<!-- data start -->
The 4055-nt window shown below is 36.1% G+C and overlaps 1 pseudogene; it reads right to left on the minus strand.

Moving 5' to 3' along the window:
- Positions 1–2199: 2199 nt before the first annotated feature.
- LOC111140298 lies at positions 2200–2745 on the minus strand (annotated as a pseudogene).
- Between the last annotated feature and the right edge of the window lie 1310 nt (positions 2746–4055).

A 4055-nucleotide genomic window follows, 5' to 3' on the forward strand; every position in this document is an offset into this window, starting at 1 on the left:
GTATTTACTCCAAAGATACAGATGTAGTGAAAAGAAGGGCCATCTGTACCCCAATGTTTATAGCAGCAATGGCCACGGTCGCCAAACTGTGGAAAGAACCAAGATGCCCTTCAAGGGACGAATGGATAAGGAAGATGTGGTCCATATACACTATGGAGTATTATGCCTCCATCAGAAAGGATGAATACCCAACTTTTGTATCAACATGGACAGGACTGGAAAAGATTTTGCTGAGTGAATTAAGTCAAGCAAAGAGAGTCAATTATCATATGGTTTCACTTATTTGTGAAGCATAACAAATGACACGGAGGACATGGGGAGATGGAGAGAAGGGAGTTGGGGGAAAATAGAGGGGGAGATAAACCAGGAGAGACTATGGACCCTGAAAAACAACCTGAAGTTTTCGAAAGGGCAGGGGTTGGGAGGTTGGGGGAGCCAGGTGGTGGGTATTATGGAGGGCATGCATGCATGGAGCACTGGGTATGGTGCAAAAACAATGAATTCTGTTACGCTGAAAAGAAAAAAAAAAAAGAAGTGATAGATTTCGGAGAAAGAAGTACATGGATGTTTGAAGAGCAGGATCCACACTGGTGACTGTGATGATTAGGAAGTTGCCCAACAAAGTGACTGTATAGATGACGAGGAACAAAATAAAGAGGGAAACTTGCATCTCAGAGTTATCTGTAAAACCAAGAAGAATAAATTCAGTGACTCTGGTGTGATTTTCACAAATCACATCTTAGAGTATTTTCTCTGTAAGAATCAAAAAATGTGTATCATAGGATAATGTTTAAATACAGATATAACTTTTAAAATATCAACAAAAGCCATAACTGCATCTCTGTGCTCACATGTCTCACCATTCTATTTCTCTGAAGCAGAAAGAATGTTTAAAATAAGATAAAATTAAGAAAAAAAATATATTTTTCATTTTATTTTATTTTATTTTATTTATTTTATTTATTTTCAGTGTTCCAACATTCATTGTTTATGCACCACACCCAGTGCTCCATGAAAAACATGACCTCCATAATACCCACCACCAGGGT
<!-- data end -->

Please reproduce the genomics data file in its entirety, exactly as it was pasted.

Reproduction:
The 4055-nt window shown below is 36.1% G+C and overlaps 1 pseudogene; it reads right to left on the minus strand.

Moving 5' to 3' along the window:
- Positions 1–2199: 2199 nt before the first annotated feature.
- LOC111140298 lies at positions 2200–2745 on the minus strand (annotated as a pseudogene).
- Between the last annotated feature and the right edge of the window lie 1310 nt (positions 2746–4055).

A 4055-nucleotide genomic window follows, 5' to 3' on the forward strand; every position in this document is an offset into this window, starting at 1 on the left:
GTATTTACTCCAAAGATACAGATGTAGTGAAAAGAAGGGCCATCTGTACCCCAATGTTTATAGCAGCAATGGCCACGGTCGCCAAACTGTGGAAAGAACCAAGATGCCCTTCAAGGGACGAATGGATAAGGAAGATGTGGTCCATATACACTATGGAGTATTATGCCTCCATCAGAAAGGATGAATACCCAACTTTTGTATCAACATGGACAGGACTGGAAAAGATTTTGCTGAGTGAATTAAGTCAAGCAAAGAGAGTCAATTATCATATGGTTTCACTTATTTGTGAAGCATAACAAATGACACGGAGGACATGGGGAGATGGAGAGAAGGGAGTTGGGGGAAAATAGAGGGGGAGATAAACCAGGAGAGACTATGGACCCTGAAAAACAACCTGAAGTTTTCGAAAGGGCAGGGGTTGGGAGGTTGGGGGAGCCAGGTGGTGGGTATTATGGAGGGCATGCATGCATGGAGCACTGGGTATGGTGCAAAAACAATGAATTCTGTTACGCTGAAAAGAAAAAAAAAAAAGAAGTGATAGATTTCGGAGAAAGAAGTACATGGATGTTTGAAGAGCAGGATCCACACTGGTGACTGTGATGATTAGGAAGTTGCCCAACAAAGTGACTGTATAGATGACGAGGAACAAAATAAAGAGGGAAACTTGCATCTCAGAGTTATCTGTAAAACCAAGAAGAATAAATTCAGTGACTCTGGTGTGATTTTCACAAATCACATCTTAGAGTATTTTCTCTGTAAGAATCAAAAAATGTGTATCATAGGATAATGTTTAAATACAGATATAACTTTTAAAATATCAACAAAAGCCATAACTGCATCTCTGTGCTCACATGTCTCACCATTCTATTTCTCTGAAGCAGAAAGAATGTTTAAAATAAGATAAAATTAAGAAAAAAAATATATTTTTCATTTTATTTTATTTTATTTTATTTATTTTATTTATTTTCAGTGTTCCAACATTCATTGTTTATGCACCACACCCAGTGCTCCATGAAAAACATGACCTCCATAATACCCACCACCAGGGT